A tundra trip

The Baltimore Sun

It isn't a typical day when a Maryland teenager wakes up and sees a polar bear outside her window.

But that's what happened to Alexandra Van Dusen.

On another day, while Van Dusen and a group of students cooked hamburgers on an outside grill, one polar bear scared away another one, she said.

"The bears don't get too close to one another unless they're mating," said Van Dusen, a 17-year-old junior at John Carroll School in Bel Air. "They were fun to watch."

Van Dusen was able to observe the polar bears when she attended a leadership camp offered by Polar Bear International, a group that supports research projects benefiting the world's polar bears.

She traveled to Churchill, Manitoba, a Canadian town on the shore of Hudson Bay.

The small community is famous for the polar bears that migrate from inland toward the shore in the autumn, leading to the nickname "Polar Bear Capital of the World."

Van Dusen was chosen for the program after being interviewed by Maryland Zoo personnel. She is one of several youth volunteers at the zoo.

"She stood out because she didn't see herself as a leader," said Kristi Giles, the manager of volunteers, one of three people who interviewed Van Dusen. "But after interviewing her, we realized that she definitely is a leader."

To illustrate their decision, Giles gave an example about Van Dusen attending band camp her freshman year of high school.

The teenager had a tough time adjusting, Giles said. However, during her sophomore year, she mentored freshmen.

"She's the type of person who sees a need, steps up and guides others," Giles said.

To participate, Van Dusen, who was sponsored by the Maryland Zoo along with about 15 other high-school juniors, went to Churchill during polar bear migration to experience life in the tundra.

While there, the students met field scientists, visited a maternal den site, discussed climate change, observed polar bears in their natural habitat and watched residents coexist with the bears.

A typical day during the adventure started about 6:30 a.m. The students ate breakfast, then went out in tundra buggies to search for polar bears, she said.

During the week, the students and scientists spotted 11 polar bears, including a mother and her cubs, Van Dusen said.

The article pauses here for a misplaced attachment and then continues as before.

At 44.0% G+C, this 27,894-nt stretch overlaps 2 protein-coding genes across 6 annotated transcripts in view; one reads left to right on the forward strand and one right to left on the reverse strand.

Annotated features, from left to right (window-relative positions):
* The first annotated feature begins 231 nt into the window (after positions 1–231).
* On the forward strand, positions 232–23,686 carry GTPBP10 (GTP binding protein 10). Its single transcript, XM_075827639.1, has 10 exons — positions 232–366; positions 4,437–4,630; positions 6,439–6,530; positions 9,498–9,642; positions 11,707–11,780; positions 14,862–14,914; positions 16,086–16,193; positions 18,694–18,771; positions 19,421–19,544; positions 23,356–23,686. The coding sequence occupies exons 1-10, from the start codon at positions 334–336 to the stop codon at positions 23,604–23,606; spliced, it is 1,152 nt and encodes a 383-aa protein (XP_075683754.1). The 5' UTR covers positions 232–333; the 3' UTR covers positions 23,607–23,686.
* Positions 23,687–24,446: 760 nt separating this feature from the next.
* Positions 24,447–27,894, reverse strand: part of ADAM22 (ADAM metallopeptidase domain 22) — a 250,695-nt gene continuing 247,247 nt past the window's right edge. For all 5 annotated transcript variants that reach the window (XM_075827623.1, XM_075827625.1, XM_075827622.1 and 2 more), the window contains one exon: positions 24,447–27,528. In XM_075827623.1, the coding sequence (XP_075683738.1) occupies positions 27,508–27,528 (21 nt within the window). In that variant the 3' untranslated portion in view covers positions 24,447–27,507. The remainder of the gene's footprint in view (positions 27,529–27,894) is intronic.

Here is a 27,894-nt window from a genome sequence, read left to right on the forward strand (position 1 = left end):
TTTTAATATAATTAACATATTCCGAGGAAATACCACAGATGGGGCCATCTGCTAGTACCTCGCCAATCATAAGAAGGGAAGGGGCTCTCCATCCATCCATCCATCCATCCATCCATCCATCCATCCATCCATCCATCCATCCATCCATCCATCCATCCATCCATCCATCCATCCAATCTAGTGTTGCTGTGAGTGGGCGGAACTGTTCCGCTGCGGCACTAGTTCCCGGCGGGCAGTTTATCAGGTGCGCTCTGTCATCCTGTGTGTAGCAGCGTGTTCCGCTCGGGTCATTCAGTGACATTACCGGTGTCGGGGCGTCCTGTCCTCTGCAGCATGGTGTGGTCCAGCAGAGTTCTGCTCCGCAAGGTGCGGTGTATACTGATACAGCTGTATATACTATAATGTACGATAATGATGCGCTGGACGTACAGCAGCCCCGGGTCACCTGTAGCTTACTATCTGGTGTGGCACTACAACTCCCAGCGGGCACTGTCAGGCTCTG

"Sometimes when the groups come out, they don't see any polar bears," she said. "And sometimes, they see two or three. We were fortunate to see so many."

Going into the trip, Van Dusen had limited knowledge of polar bears, she said.

But that quickly changed.

"I learned a lot about polar bears and the climate change," said Van Dusen, who participates in band and the outreach club at John Carroll. "Our days were jam-packed with learning."

For starters, they read a book called Impacts of a Warming Arctic and did projects, she said.

During one lesson,they learned about the polar bear's diet. For instance, polar bears need to eat the fat of ringed seals, she said.

"The polar bears don't eat the muscle and meat of a seal, they just eat the fat," she said. "They need the fat so they can gain a lot of weight."

They not only learned about polar bears, but also how to pass on and share the knowledge they gained, she said.

Although her knowledge of polar bears was limited, they weren't her first exposure to animals, she said.

As an elementary school student, she cared for the animals in the classroom. Then the summer before she started high school, she attended a four-week summer camp at the Maryland Zoo. During her time there, she discovered she had an affinity for working with animals; her favorite animals are the big cats.

"The camp showed me all there is at the zoo," said Van Dusen of Towson. "I enjoyed working with the animals and helping to take care of them."

The stint at the zoo led to an offer to join the junior zookeeper crew. In that capacity, Van Dusen goes to the zoo bi-weekly, from 8:30 a.m. to 4:30 p.m., during which time she shadows adult zookeepers.

She cleans and watches training, she said. She helps with the rhinoceroses that are trained to understand commands to allow for medical treatment.

She's great, said Giles, who joined the zoo staff about the same time that Van Dusen began volunteering there.

She was placed in the African water hole, which includes the rhinos, zebras and leopards, Giles said. While there, she assists with animal care, cleans the cages and the living areas of the animals, and helps with training the rhinos.

"Alexandra is a great asset to the zoo," Giles said.

When she returned from Canada, Van Dusen held a luncheon for some zoo employees and volunteers and gave a presentation about what she had learned. In coming weeks, she plans to give a presentation on polar bears and climate change at a local elementary school.

"I want to tell everyone I can about what I learned," she said. "Going on this trip was one of the most wonderful experiences of my life. I learned so much to bring back and tell people. I want to do my part to make sure polar bears don't become extinct."

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